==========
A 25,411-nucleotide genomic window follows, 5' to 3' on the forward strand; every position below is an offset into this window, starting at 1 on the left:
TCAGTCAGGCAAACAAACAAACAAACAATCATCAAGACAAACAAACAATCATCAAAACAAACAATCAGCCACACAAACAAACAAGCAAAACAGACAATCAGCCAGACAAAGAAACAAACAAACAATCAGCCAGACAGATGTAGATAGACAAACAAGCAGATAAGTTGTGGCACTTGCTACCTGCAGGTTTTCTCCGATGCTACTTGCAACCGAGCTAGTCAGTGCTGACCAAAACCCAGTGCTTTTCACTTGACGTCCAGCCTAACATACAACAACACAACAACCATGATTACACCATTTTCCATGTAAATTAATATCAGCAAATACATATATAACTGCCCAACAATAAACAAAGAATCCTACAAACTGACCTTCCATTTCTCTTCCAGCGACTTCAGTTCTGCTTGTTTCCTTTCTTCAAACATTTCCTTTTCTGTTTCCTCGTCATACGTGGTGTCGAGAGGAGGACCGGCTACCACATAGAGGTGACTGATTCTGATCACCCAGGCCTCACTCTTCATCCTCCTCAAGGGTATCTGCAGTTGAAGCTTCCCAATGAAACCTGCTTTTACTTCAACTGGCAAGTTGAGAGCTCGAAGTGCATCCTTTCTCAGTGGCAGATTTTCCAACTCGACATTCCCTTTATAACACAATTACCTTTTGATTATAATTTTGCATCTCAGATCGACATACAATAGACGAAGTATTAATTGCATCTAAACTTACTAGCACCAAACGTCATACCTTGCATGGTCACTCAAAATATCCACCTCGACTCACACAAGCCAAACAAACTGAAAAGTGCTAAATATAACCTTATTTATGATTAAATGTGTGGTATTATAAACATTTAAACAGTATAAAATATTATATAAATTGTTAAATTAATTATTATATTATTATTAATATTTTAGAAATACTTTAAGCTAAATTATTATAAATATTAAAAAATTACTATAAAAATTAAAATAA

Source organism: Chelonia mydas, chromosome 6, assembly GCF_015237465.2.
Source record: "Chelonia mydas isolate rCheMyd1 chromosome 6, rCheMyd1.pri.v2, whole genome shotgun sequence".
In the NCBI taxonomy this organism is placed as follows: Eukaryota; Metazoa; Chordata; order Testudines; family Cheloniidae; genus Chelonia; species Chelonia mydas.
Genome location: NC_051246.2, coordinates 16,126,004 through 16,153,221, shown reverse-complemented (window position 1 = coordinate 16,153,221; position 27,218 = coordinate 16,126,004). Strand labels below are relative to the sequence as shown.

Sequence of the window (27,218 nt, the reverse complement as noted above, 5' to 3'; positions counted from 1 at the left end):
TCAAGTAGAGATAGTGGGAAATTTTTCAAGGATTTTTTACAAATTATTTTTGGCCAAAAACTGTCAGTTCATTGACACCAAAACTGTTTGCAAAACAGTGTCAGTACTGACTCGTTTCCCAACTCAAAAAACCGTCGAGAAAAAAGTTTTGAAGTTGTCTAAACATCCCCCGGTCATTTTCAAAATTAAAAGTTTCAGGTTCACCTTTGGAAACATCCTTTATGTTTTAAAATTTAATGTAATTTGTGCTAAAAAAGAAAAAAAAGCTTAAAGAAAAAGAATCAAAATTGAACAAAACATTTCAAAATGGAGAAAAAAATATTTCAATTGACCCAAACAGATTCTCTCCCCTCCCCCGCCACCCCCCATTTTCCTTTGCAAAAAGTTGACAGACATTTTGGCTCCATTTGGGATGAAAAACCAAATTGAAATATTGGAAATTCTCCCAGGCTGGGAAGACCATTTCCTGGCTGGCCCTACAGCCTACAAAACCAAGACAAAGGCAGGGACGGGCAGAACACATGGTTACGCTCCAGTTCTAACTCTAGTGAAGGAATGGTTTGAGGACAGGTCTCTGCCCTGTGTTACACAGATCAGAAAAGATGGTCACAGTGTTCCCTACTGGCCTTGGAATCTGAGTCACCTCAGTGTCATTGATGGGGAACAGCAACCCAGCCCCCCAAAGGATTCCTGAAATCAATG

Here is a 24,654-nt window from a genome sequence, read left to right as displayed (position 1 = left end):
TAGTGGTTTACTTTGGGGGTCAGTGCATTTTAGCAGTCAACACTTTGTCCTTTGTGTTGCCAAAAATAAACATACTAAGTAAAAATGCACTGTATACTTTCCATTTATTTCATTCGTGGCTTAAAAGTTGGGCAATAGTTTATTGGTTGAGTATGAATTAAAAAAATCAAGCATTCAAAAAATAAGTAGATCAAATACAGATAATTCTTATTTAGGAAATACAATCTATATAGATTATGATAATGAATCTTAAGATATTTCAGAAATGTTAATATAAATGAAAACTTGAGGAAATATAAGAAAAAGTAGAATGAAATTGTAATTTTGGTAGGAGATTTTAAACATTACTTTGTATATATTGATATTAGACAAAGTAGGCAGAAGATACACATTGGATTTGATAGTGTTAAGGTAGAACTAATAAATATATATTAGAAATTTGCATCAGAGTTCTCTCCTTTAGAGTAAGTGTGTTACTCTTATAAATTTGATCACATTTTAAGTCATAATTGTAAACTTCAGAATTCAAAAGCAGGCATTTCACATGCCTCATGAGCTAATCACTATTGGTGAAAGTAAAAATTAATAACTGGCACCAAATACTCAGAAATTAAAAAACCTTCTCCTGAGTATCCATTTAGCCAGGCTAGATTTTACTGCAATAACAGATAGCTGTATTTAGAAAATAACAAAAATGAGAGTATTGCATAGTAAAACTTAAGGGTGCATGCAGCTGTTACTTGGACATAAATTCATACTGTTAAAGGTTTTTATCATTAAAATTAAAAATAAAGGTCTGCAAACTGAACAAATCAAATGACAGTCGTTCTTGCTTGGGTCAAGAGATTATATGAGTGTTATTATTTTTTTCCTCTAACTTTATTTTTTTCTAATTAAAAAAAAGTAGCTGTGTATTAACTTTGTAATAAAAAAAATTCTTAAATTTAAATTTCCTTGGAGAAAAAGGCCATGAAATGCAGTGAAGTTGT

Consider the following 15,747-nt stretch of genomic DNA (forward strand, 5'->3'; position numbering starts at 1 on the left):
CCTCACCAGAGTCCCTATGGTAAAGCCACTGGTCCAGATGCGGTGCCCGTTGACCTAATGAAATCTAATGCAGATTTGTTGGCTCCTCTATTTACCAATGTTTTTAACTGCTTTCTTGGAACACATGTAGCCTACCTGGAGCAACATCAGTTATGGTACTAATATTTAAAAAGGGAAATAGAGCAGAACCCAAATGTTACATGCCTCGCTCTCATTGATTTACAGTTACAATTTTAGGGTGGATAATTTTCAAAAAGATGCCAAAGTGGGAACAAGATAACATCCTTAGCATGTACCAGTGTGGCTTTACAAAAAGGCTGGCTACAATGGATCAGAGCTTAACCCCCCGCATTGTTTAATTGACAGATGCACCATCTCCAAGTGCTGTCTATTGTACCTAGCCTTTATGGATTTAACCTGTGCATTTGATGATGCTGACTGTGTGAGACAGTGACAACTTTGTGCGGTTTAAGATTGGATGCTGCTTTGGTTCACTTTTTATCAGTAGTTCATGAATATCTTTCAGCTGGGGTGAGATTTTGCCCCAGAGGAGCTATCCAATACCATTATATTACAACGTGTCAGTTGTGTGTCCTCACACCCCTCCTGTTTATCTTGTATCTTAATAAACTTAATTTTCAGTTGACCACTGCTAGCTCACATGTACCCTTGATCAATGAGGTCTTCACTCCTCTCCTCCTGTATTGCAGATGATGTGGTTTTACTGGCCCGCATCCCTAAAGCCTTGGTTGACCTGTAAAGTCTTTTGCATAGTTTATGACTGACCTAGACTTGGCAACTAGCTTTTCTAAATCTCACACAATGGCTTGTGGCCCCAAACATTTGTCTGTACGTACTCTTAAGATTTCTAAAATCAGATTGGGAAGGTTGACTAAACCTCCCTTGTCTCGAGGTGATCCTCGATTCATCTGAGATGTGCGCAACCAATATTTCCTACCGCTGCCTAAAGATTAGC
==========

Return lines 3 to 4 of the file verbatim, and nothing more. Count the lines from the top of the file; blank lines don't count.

Source organism: Chelonia mydas, chromosome 6, assembly GCF_015237465.2.
Source record: "Chelonia mydas isolate rCheMyd1 chromosome 6, rCheMyd1.pri.v2, whole genome shotgun sequence".